How to make (radical) innovation agencies work

Making innovation agencies work is not easy. In Portugal, we have a good example of what not to do, dividing political responsibilities over the agency across (often competing) ministries and dispersing competencies without increasing appropriate HR capacity. Nevertheless, Portugal does not have a version of DARPA, the 1958 creation of US President Dwight Eisenhower in response to the shock that North-Americans got when the USSR launched Sputnik. We could not have. Not because we are a small country, but because for it to work, we would need 2 things: an adequate public budget for research and innovation and the political capacity to make choices (something that seems to exist only if you, the laymen, don’t realize the choice is being made until it is too late) and develop a proper vision for R&I in the country.

The Economist published an article this week that is focused on how to make the new UK innovation agency work: ARIA – the Advanced Research and Invention Agency. The publication’s rationale is simple and logic and we think it is worth reflecting upon it. Check this excerpt of the article:

“America’s leaders did not want to be beaten again. In 1958 President Dwight Eisenhower approved the creation of a new institution—the Advanced Research Projects Agency (arpa). Its task would be to scan the technological horizon and “invent the future”. Six decades later arpa’s modern incarnation, DARPA (the d stands for defence) has proved itself so useful—with decisive roles in creating everything from the internet to MRNA covid-19 vaccines—that many medium-sized countries want their own versions.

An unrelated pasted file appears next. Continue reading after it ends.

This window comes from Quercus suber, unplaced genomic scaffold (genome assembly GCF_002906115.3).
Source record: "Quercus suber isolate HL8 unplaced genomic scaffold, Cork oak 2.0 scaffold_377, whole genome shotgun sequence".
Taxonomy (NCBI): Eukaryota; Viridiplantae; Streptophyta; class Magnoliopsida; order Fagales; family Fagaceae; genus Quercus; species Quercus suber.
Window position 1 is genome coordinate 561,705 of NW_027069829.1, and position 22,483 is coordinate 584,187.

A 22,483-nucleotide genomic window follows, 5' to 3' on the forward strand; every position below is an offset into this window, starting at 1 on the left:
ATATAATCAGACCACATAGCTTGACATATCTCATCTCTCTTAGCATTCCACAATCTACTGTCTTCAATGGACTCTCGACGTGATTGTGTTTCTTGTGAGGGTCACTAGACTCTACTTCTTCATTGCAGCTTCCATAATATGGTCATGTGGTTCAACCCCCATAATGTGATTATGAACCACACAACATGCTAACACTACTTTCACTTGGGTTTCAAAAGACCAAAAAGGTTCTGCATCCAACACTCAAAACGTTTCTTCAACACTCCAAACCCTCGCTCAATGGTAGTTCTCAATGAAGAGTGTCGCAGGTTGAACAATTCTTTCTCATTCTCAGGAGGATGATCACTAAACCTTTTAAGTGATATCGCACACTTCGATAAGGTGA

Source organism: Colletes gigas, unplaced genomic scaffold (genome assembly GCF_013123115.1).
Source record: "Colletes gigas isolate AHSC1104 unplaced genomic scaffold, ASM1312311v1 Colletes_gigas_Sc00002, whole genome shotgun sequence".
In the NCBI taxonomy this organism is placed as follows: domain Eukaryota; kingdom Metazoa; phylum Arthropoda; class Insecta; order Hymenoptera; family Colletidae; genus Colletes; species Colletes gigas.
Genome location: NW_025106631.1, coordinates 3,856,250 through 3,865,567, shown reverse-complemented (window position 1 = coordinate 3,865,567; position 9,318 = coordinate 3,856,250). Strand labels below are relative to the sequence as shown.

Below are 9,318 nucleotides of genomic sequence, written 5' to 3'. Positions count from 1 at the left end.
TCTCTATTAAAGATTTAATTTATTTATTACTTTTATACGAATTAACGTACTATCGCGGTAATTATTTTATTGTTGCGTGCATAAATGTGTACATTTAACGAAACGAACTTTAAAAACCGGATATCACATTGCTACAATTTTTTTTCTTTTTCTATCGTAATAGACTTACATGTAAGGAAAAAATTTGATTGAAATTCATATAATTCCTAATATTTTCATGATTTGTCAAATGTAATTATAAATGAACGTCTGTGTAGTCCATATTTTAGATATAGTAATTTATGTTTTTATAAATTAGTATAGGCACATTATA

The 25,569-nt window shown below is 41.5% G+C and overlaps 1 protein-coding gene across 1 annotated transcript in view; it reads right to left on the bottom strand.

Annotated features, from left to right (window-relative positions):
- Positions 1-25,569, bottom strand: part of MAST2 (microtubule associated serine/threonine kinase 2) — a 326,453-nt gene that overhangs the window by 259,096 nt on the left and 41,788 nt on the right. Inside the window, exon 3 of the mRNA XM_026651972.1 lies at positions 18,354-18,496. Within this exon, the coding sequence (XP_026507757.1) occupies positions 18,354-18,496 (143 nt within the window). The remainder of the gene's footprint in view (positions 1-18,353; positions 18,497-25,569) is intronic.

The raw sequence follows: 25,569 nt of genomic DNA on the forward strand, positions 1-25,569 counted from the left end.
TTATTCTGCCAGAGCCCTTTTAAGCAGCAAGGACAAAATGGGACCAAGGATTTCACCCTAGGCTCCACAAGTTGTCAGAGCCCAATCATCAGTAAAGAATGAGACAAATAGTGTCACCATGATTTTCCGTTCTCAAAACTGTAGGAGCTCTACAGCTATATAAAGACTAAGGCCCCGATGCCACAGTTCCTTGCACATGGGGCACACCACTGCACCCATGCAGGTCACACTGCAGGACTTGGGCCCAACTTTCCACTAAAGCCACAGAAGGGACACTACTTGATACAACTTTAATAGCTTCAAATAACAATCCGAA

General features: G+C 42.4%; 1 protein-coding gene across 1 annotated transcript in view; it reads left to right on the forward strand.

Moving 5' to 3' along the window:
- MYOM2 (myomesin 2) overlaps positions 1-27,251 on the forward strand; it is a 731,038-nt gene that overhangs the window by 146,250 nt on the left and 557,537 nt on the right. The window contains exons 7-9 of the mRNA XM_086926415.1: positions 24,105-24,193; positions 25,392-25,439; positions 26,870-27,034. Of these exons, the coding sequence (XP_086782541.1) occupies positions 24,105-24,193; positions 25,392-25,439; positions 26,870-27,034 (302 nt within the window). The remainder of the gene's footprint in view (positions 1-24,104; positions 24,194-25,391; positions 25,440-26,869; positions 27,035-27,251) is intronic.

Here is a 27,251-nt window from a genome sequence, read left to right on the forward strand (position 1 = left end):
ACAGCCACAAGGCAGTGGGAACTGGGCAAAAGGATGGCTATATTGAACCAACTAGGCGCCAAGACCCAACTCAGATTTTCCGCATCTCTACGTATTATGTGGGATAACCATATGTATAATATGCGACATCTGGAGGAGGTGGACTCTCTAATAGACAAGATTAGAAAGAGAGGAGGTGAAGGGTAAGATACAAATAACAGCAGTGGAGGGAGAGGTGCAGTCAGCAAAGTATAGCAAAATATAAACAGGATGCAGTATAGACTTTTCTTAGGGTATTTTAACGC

One of those countries is Britain, which this month announced that its new body—the Advanced Research and Invention Agency (aria)—would be led by Peter Highnam, a computer scientist poached, promisingly, from darpa itself. aria’s stated purpose is to fund high-risk, high-reward research and it will start with a budget of $1.1bn over four years. This new addition to Britain’s research-funding landscape is welcome—two years after the country left the European Union, it is still unclear whether British scientists will continue to receive any support from the EU’s $108bn Horizon Europe programme.